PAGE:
- The Colonisation of Time: Ritual, routine and resistance in the British Empire by Giordano Nanni
New in Manchester University Press’ venerable series “Studies in Imperialism,” this monograph argues that establishing temporal control was as fundamental to British colonialism as territorial control, if not more so, and that the two projects were intimately linked. Rather than narrate how the rise of a colonial time regime obliterated indigenous knowledge and practice, author Giordano Nanni instead reveals how the imposition of “whitefella time” (227) was always an unfinished business—constantly resisted, strategically appropriated and negotiated with by “the colonized.” Nanni further argues that this complex picture of temporal domination without hegemony in colonial spaces was an essential part of the development of Western time and what we have come to understand as Western time discipline.
At the center of Nanni’s analysis are two case studies, both situated in nineteenth-century settler colonies. The first is the Australian context and the missions in Victoria, in particular. While others have shown how imperial-colonial discourse perpetuated the myth of terra nullius (literally “land belonging to no one”), thereby nullifying Aboriginal territorial claims, Nanni follows scholars such as Bain Attwood and Maureen Perkins in insisting that this discourse simultaneously created colonial space as a terra sine tempore—land without time—thereby denying Aboriginal time regimes. When “Aboriginal time” was acknowledged at all, it tended to be denigrated as dependent upon seemingly irregular environmental rhythms and incapable of transcending nature, the measure of civilization in European thought. Into this imagined vacuum of time, settlers, missionaries and bureaucrats brought the trappings of “civilized” European temporal identity: the railway station, the mission bell, the Gregorian calendar and perhaps most prominently of all, the Christian Sabbath. Provocatively, Nanni argues that regularity and predictability were the prime objectives of temporal civilizing missions, not sheer productivity, and limitations that colonists sought to place on Aboriginal mobility were as much about establishing cultural curfews as they were about fixing people to certain spaces.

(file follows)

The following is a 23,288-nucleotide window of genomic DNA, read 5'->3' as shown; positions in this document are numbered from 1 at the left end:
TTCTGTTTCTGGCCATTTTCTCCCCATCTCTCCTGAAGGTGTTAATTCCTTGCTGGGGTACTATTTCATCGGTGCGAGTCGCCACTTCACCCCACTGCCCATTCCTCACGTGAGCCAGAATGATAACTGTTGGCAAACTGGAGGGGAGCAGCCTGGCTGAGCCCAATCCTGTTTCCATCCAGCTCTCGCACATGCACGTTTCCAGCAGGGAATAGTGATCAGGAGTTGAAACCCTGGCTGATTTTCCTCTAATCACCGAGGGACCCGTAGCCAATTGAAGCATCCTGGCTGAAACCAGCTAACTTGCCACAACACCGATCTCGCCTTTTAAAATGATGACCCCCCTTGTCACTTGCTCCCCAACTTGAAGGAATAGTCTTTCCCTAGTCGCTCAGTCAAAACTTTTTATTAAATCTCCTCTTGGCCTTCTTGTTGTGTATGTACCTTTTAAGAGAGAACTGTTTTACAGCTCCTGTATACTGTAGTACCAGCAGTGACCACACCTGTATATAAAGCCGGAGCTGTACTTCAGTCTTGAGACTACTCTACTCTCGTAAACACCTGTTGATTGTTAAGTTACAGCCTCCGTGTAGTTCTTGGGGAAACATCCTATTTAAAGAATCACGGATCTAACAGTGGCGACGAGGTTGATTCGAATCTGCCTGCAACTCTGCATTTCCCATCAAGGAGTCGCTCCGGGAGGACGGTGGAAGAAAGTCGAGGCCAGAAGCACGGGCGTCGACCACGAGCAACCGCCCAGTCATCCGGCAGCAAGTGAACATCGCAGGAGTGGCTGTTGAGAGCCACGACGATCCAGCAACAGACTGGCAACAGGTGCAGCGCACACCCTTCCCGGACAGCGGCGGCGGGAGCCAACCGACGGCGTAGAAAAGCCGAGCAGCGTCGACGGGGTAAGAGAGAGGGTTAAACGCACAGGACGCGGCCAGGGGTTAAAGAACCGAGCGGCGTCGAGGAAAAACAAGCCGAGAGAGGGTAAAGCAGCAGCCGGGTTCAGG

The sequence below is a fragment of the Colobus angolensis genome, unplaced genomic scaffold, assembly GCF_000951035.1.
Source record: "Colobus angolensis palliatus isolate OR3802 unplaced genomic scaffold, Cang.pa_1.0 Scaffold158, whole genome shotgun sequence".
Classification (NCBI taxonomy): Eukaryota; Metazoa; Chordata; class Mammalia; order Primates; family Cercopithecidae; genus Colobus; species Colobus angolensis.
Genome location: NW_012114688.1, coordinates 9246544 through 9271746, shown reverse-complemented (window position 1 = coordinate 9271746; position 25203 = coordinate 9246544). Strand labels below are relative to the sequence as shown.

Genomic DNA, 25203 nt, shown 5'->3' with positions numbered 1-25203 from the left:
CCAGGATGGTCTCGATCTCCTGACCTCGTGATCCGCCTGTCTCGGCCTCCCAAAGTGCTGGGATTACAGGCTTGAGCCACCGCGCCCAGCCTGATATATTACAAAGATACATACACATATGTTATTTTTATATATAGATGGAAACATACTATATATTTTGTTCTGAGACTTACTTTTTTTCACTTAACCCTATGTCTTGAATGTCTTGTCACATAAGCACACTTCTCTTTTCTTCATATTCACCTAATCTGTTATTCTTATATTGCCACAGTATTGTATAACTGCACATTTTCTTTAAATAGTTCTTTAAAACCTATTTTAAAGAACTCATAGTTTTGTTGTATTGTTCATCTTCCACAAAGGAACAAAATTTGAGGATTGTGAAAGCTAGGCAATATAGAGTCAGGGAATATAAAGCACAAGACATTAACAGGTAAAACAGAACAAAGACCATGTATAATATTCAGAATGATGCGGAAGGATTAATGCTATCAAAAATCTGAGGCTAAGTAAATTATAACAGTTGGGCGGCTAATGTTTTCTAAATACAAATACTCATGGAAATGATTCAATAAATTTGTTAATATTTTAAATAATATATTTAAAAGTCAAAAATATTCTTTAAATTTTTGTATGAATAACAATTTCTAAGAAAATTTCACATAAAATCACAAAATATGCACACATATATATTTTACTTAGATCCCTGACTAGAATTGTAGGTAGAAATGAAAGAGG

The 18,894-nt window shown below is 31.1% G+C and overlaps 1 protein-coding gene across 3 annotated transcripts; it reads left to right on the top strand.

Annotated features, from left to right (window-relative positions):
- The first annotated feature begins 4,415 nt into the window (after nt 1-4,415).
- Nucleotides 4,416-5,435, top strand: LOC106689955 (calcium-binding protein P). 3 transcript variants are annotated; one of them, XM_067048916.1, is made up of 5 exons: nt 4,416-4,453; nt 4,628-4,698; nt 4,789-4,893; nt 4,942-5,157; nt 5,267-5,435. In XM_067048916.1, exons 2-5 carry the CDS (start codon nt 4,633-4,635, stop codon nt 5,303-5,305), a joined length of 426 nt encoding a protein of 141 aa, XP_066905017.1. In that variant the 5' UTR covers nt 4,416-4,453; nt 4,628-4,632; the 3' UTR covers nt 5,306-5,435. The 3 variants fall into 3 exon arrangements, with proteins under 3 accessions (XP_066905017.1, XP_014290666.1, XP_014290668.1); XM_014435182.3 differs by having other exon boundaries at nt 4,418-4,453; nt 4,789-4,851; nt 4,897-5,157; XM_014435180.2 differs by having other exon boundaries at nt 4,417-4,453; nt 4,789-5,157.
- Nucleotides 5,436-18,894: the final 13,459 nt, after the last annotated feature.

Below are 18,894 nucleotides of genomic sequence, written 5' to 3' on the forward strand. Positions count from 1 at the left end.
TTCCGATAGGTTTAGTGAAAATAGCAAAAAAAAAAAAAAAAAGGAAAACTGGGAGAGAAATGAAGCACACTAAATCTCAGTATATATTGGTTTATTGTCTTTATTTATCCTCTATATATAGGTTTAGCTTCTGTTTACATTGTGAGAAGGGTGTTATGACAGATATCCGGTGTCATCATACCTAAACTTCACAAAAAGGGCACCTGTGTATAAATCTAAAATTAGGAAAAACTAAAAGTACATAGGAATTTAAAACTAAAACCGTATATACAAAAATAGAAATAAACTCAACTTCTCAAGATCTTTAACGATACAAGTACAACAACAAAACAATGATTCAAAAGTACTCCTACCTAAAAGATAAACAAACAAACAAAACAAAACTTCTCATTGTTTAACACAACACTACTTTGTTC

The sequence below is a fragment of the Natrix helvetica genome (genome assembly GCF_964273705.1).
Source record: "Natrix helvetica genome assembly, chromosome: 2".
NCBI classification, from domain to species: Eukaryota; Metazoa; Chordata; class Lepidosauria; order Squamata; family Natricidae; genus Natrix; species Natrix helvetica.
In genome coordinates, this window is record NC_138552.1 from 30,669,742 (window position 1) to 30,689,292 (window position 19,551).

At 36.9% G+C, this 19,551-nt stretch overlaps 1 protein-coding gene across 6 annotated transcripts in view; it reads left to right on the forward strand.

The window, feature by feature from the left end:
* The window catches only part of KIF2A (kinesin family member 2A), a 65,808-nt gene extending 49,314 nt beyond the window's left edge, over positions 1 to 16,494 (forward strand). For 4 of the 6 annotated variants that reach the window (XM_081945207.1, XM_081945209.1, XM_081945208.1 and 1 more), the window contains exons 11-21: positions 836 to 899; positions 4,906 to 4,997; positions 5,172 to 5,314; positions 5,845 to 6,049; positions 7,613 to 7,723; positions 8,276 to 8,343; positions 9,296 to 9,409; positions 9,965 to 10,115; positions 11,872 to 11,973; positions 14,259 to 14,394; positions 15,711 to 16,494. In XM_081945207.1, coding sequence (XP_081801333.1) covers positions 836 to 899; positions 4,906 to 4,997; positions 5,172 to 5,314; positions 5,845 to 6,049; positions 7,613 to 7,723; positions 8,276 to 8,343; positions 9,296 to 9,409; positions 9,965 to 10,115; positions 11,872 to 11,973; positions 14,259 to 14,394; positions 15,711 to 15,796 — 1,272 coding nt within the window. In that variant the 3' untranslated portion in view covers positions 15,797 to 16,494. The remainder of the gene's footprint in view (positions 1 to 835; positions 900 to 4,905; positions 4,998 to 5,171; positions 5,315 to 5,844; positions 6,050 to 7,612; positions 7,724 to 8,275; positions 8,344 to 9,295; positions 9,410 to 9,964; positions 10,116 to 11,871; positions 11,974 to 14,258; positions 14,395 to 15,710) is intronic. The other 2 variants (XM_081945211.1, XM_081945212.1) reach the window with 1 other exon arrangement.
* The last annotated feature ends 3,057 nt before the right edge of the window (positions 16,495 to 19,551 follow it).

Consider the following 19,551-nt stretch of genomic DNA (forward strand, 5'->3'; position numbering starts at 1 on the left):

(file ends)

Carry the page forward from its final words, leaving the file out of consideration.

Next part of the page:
A similar story unfolds in the second case study on constructions of “African time” and missionary activity in the Cape Colony. Nanni reminds us of the primacy of missionary work in establishing formal British colonialism and convincingly shows how missions sought to civilize through temporal regimentation, first and foremost. All within earshot of the mission bell were expected to adhere to its schedule and instilling the observance of the Sabbath was the highest priority. The performance of the Sabbath served as an indicator, throughout the empire, of whether or not missionaries were successful in their conversions. Moreover, Sabbath observance regimented not only a day of rest but the other six days of work, opening up differences between time for leisure, work and religious observance. The author shows how Protestant evangelical time missions went hand in hand with the priorities of creating a Western time-disciplined workforce: Nanni points out that because African laborers were in such demand in southern Africa, workforce regimentation was much more the stake of Cape colonialism than in the Australian case. In terms of British imperialism and globalization, emphasis on Sabbath observance ushered in what Nanni calls an “empire of the seventh day,” or a cultural system of routine that connected missions, settlements and metropoles, in transcolonial and, indeed, transimperial ways.
Nanni’s analysis is at its best when exploring understandings and misunderstandings that ensued between actors adhering to various versions of “Western,” “Aboriginal,” and, “African” time, the evidence for which he collected through work in Australian and South African archives on memoirs, travelogues, government committee documents, missionary papers and even settler questionnaires. Thus, he discusses moments of physical resistance when, for example, the Butterfield mission bell, “that temporal symbol of Christian influence over the land,” was broken over a stone by Xhosa warriors in southern Africa in 1832 (177). In other instances, indigenous actors put the cultural centrism of supposedly objective “Western” time into stark relief by pointing out its irrationalities: the absurd application of the northern European four-season model to Australia versus Aboriginal knowledges that identify six...